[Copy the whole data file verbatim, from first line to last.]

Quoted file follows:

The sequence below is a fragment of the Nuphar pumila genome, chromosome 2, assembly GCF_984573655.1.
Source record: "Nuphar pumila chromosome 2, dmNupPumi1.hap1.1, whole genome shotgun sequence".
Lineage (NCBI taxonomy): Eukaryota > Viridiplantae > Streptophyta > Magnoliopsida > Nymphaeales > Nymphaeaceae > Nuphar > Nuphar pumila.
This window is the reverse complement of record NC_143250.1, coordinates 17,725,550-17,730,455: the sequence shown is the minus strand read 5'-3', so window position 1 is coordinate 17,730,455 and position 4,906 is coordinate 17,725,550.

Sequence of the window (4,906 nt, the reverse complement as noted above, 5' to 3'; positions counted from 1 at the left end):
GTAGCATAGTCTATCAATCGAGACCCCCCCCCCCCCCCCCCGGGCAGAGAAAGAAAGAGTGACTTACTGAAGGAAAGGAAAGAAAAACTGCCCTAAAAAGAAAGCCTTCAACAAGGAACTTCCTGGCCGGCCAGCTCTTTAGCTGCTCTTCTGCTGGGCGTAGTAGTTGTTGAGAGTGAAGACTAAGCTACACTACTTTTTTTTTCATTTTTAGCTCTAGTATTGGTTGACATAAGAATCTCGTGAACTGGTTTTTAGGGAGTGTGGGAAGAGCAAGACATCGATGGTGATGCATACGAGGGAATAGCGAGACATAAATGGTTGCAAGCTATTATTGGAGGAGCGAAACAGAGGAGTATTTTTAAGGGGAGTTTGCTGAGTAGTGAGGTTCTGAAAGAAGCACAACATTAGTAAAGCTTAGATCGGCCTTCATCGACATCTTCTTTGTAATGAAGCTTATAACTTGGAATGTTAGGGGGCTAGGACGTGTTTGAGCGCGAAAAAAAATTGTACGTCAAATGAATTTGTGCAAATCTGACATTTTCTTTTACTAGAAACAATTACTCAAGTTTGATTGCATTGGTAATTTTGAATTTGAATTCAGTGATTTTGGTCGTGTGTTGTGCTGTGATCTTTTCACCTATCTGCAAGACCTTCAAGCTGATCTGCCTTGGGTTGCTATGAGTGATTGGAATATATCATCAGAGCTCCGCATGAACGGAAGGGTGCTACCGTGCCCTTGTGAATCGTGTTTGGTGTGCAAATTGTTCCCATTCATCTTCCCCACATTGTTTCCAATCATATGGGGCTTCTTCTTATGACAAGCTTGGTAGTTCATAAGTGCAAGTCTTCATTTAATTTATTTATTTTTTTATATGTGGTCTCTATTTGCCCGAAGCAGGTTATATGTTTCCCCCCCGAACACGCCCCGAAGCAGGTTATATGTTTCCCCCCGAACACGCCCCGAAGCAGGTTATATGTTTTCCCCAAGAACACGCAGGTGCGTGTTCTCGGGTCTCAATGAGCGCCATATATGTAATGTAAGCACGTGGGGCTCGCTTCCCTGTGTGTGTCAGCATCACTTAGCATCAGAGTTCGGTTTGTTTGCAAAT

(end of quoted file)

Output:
The sequence below is a fragment of the Nuphar pumila genome, chromosome 2, assembly GCF_984573655.1.
Source record: "Nuphar pumila chromosome 2, dmNupPumi1.hap1.1, whole genome shotgun sequence".
Lineage (NCBI taxonomy): Eukaryota > Viridiplantae > Streptophyta > Magnoliopsida > Nymphaeales > Nymphaeaceae > Nuphar > Nuphar pumila.
This window is the reverse complement of record NC_143250.1, coordinates 17,725,550-17,730,455: the sequence shown is the minus strand read 5'-3', so window position 1 is coordinate 17,730,455 and position 4,906 is coordinate 17,725,550.

Sequence of the window (4,906 nt, the reverse complement as noted above, 5' to 3'; positions counted from 1 at the left end):
GTAGCATAGTCTATCAATCGAGACCCCCCCCCCCCCCCCCCGGGCAGAGAAAGAAAGAGTGACTTACTGAAGGAAAGGAAAGAAAAACTGCCCTAAAAAGAAAGCCTTCAACAAGGAACTTCCTGGCCGGCCAGCTCTTTAGCTGCTCTTCTGCTGGGCGTAGTAGTTGTTGAGAGTGAAGACTAAGCTACACTACTTTTTTTTTCATTTTTAGCTCTAGTATTGGTTGACATAAGAATCTCGTGAACTGGTTTTTAGGGAGTGTGGGAAGAGCAAGACATCGATGGTGATGCATACGAGGGAATAGCGAGACATAAATGGTTGCAAGCTATTATTGGAGGAGCGAAACAGAGGAGTATTTTTAAGGGGAGTTTGCTGAGTAGTGAGGTTCTGAAAGAAGCACAACATTAGTAAAGCTTAGATCGGCCTTCATCGACATCTTCTTTGTAATGAAGCTTATAACTTGGAATGTTAGGGGGCTAGGACGTGTTTGAGCGCGAAAAAAAATTGTACGTCAAATGAATTTGTGCAAATCTGACATTTTCTTTTACTAGAAACAATTACTCAAGTTTGATTGCATTGGTAATTTTGAATTTGAATTCAGTGATTTTGGTCGTGTGTTGTGCTGTGATCTTTTCACCTATCTGCAAGACCTTCAAGCTGATCTGCCTTGGGTTGCTATGAGTGATTGGAATATATCATCAGAGCTCCGCATGAACGGAAGGGTGCTACCGTGCCCTTGTGAATCGTGTTTGGTGTGCAAATTGTTCCCATTCATCTTCCCCACATTGTTTCCAATCATATGGGGCTTCTTCTTATGACAAGCTTGGTAGTTCATAAGTGCAAGTCTTCATTTAATTTATTTATTTTTTTATATGTGGTCTCTATTTGCCCGAAGCAGGTTATATGTTTCCCCCCCGAACACGCCCCGAAGCAGGTTATATGTTTCCCCCCGAACACGCCCCGAAGCAGGTTATATGTTTTCCCCAAGAACACGCAGGTGCGTGTTCTCGGGTCTCAATGAGCGCCATATATGTAATGTAAGCACGTGGGGCTCGCTTCCCTGTGTGTGTCAGCATCACTTAGCATCAGAGTTCGGTTTGTTTGCAAAT